Call for Ayodhya law as SC won’t be rushed
The Supreme Court has refused to hear the Ayodhya title suit immediately after Diwali, clouding the calculations of those who were hoping for a polarising pre-poll windfall and igniting a Sangh parivar chorus for a law by the “Ram bhakt” Narendra Modi government to facilitate a temple.
“We have our own priorities. Whether the matter will be heard in January, February or March, the appropriate bench will decide,” a Supreme Court bench headed by Chief Justice Ranjan Gogoi said on Monday, responding to a plea from the BJP government in Uttar Pradesh to hear the case immediately after Diwali.
The tone of some of the statements that greeted the Supreme Court’s refusal to prioritise the case adds a menacing edge at a time BJP president Amit Shah has openly arrayed his party with those who have defied the Supreme Court on the entry of women into the Sabarimala temple in Kerala.
Now, a fresh and larger flank seeking to pit extremism in the guise of devotion against the rule of law has been opened.
If a Union minister did not think twice about declaring “Hindus are losing patience” and “fearing” dire consequences, the Vishwa Hindu Parishad said the highest court of the land had “failed in its duty” by deferring a decision.
Sources said the Ram temple would top the agenda at the RSS national executive meeting, to be held in Mumbai from October 31, with parivar affiliates such as the VHP in attendance. A meeting of Hindu seers in Delhi, on November 3 and 4, too will discuss the subject.
VHP sources said the BJP had initially thought the court would take a “positive” view on the matter.
VHP chief Kumar demanded that the Opposition parties, particularly the Congress, clarify their stand on the issue. He suggested the Congress would find it difficult to oppose a pro-temple law in Parliament.
Congress veteran P. Chidambaram said: “Our stated position is that the matter is before the Supreme Court and everyone should wait until the Supreme Court decides.… We should not jump the gun.”
“This is a Ram bhakt government and I am hopeful the government will pass a law,” VHP chief Alok Kumar said. “Now they (the BJP) have a majority in Parliament and so they can pass legislation. A joint session of both Houses can be called,” he added.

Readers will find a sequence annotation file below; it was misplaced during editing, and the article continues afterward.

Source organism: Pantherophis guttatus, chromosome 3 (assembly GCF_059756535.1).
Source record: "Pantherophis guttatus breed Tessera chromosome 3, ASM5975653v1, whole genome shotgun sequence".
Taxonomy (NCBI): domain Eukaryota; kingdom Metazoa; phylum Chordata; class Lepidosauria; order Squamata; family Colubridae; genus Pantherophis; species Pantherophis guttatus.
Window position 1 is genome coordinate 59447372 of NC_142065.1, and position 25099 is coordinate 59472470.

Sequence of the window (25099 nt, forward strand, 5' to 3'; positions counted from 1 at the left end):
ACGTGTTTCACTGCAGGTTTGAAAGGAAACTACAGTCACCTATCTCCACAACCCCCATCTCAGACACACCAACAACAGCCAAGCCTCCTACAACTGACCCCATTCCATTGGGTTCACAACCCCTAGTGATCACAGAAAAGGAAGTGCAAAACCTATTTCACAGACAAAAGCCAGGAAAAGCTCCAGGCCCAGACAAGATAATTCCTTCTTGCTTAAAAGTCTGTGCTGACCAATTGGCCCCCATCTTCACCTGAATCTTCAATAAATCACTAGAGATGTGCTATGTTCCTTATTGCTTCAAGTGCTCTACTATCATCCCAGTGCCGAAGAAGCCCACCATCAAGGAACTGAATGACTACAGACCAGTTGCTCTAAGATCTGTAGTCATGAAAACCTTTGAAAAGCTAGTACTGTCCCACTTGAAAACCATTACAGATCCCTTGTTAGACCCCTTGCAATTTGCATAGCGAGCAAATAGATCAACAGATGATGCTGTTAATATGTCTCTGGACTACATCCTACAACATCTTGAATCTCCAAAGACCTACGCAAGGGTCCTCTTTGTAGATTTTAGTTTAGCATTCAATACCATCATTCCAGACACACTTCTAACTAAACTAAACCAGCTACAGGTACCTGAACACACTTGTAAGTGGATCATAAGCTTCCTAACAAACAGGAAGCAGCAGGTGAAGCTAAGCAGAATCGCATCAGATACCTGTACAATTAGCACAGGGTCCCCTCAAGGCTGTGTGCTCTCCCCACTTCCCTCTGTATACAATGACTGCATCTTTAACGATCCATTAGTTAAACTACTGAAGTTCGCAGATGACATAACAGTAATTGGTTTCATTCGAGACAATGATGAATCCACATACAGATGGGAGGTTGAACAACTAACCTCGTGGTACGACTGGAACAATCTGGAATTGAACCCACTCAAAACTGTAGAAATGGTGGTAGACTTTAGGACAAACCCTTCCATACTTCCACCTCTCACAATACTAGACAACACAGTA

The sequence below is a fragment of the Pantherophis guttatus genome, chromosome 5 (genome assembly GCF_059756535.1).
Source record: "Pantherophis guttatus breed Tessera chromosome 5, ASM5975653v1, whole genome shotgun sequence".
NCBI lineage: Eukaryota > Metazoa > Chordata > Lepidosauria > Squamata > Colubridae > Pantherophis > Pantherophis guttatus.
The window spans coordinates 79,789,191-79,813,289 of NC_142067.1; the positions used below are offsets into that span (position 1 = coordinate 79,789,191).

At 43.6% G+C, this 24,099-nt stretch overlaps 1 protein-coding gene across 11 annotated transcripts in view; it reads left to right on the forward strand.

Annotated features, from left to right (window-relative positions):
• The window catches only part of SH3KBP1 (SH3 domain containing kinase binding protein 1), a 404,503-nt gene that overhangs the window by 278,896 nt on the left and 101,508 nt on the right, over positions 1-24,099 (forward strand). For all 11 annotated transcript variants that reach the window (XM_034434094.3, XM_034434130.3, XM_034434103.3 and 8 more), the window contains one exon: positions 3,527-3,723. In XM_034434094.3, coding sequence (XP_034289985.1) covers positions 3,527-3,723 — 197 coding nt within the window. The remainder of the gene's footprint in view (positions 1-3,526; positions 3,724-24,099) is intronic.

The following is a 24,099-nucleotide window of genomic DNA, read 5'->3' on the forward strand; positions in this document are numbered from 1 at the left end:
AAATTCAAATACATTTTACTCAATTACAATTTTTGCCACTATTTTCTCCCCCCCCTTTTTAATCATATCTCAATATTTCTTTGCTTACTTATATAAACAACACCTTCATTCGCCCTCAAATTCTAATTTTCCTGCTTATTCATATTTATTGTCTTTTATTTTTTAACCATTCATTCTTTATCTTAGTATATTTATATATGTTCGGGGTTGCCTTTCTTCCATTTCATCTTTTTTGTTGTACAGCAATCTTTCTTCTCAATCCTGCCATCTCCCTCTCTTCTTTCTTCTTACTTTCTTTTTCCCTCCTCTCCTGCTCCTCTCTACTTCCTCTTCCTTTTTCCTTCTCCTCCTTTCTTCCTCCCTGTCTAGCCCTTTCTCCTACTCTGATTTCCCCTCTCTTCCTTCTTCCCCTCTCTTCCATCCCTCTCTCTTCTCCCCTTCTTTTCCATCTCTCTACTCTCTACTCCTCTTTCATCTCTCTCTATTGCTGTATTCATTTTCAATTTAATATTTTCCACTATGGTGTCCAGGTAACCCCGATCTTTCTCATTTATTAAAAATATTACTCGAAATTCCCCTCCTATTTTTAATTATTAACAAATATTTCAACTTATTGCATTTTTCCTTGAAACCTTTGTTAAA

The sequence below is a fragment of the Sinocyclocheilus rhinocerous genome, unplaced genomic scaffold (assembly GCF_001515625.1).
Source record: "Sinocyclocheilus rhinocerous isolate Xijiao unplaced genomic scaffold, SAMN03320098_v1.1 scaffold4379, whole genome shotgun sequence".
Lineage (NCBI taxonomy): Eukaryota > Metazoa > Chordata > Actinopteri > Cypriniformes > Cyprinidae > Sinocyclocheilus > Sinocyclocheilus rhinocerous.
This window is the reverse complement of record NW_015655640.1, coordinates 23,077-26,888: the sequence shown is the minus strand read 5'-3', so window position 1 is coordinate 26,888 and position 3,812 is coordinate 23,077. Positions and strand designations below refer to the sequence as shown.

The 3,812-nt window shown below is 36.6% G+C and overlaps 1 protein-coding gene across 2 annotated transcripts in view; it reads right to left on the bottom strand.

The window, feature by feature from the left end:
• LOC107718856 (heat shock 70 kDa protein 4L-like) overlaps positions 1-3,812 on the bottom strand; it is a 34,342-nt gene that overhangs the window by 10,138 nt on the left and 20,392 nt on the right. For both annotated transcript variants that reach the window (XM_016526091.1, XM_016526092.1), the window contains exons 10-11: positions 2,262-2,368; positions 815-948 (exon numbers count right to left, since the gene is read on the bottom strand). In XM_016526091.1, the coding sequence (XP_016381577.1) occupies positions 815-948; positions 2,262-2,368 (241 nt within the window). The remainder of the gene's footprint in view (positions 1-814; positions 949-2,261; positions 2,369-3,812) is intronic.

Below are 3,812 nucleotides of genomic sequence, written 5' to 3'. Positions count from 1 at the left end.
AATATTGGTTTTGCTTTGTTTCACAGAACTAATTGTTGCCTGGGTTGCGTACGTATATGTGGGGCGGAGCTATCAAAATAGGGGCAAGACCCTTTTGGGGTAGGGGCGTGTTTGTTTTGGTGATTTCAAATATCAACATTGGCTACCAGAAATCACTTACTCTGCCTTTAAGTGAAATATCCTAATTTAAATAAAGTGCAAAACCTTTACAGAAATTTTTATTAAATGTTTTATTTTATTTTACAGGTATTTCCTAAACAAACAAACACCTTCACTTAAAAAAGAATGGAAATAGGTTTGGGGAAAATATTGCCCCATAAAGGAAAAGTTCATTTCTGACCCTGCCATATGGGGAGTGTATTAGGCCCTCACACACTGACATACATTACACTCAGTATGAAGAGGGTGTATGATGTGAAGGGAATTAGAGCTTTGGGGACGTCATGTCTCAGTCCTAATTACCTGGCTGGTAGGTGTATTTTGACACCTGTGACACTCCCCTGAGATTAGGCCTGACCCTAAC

Neither the government nor the BJP reacted officially. Sources said the leadership was watching “the sentiment” among Hindus and might well bring in a law or ordinance, a course of action already suggested by RSS chief Mohan Bhagwat.
BJP sources said a massive build-up for a Ram temple, led by various Sangh parivar outfits, was being planned ahead of the polls.
They indicated that the party leadership, which has used the Sabarimala dispute to aggressively question the judiciary’s authority in matters of faith, would adopt a similar line on the Ram temple.
“The government is closely watching the situation and will act at an appropriate time, taking into consideration the sentiments of the people.”
A BJP source added: “Under Shah, the BJP regularly engages professional agencies to gauge the public mood. If surveys show that Hindus are getting agitated over the issue, the party would pitch for a law or an ordinance.”
He added: “How can the BJP run away from the Ram temple issue? Once the VHP and Hindu seers build up a movement, we have to back them.”
RSS national publicity chief Arun Kumar said in Mumbai: “The RSS feels a grand temple should come up at the earliest. We want the Supreme Court to give an early verdict but if that doesn’t happen, the government should enact a law to remove the hurdles.”